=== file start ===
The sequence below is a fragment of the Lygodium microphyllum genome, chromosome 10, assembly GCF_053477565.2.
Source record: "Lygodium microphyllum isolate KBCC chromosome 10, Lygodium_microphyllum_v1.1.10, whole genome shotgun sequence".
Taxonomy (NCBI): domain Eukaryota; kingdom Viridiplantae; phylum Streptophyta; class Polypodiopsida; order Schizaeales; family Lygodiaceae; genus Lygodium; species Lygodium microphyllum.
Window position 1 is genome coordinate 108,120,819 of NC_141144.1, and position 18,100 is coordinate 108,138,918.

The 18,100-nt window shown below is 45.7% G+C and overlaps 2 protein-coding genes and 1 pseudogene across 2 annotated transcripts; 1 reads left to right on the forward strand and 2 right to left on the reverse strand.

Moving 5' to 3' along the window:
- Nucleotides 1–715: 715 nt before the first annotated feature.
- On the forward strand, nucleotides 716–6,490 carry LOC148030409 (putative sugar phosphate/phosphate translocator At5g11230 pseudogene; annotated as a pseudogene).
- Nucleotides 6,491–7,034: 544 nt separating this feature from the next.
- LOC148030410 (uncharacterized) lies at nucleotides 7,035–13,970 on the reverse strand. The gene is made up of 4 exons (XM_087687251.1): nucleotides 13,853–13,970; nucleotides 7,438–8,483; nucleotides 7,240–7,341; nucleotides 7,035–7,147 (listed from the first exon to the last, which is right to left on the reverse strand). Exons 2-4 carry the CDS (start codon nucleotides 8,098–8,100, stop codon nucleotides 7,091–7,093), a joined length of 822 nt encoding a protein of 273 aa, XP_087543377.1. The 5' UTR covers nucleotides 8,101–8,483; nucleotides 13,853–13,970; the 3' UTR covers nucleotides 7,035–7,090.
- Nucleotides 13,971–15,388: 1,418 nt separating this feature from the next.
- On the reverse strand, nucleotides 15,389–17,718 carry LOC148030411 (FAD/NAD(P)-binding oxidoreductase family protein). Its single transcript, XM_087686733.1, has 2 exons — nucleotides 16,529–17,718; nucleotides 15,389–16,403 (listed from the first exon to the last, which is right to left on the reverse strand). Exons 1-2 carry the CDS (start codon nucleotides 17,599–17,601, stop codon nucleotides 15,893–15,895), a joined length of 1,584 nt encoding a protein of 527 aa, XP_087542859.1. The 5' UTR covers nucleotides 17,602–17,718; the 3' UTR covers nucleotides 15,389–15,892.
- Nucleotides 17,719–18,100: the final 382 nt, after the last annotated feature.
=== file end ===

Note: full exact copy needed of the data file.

The sequence below is a fragment of the Lygodium microphyllum genome, chromosome 10, assembly GCF_053477565.2.
Source record: "Lygodium microphyllum isolate KBCC chromosome 10, Lygodium_microphyllum_v1.1.10, whole genome shotgun sequence".
Taxonomy (NCBI): domain Eukaryota; kingdom Viridiplantae; phylum Streptophyta; class Polypodiopsida; order Schizaeales; family Lygodiaceae; genus Lygodium; species Lygodium microphyllum.
Window position 1 is genome coordinate 108,120,819 of NC_141144.1, and position 18,100 is coordinate 108,138,918.

The 18,100-nt window shown below is 45.7% G+C and overlaps 2 protein-coding genes and 1 pseudogene across 2 annotated transcripts; 1 reads left to right on the forward strand and 2 right to left on the reverse strand.

Moving 5' to 3' along the window:
- Nucleotides 1–715: 715 nt before the first annotated feature.
- On the forward strand, nucleotides 716–6,490 carry LOC148030409 (putative sugar phosphate/phosphate translocator At5g11230 pseudogene; annotated as a pseudogene).
- Nucleotides 6,491–7,034: 544 nt separating this feature from the next.
- LOC148030410 (uncharacterized) lies at nucleotides 7,035–13,970 on the reverse strand. The gene is made up of 4 exons (XM_087687251.1): nucleotides 13,853–13,970; nucleotides 7,438–8,483; nucleotides 7,240–7,341; nucleotides 7,035–7,147 (listed from the first exon to the last, which is right to left on the reverse strand). Exons 2-4 carry the CDS (start codon nucleotides 8,098–8,100, stop codon nucleotides 7,091–7,093), a joined length of 822 nt encoding a protein of 273 aa, XP_087543377.1. The 5' UTR covers nucleotides 8,101–8,483; nucleotides 13,853–13,970; the 3' UTR covers nucleotides 7,035–7,090.
- Nucleotides 13,971–15,388: 1,418 nt separating this feature from the next.
- On the reverse strand, nucleotides 15,389–17,718 carry LOC148030411 (FAD/NAD(P)-binding oxidoreductase family protein). Its single transcript, XM_087686733.1, has 2 exons — nucleotides 16,529–17,718; nucleotides 15,389–16,403 (listed from the first exon to the last, which is right to left on the reverse strand). Exons 1-2 carry the CDS (start codon nucleotides 17,599–17,601, stop codon nucleotides 15,893–15,895), a joined length of 1,584 nt encoding a protein of 527 aa, XP_087542859.1. The 5' UTR covers nucleotides 17,602–17,718; the 3' UTR covers nucleotides 15,389–15,892.
- Nucleotides 17,719–18,100: the final 382 nt, after the last annotated feature.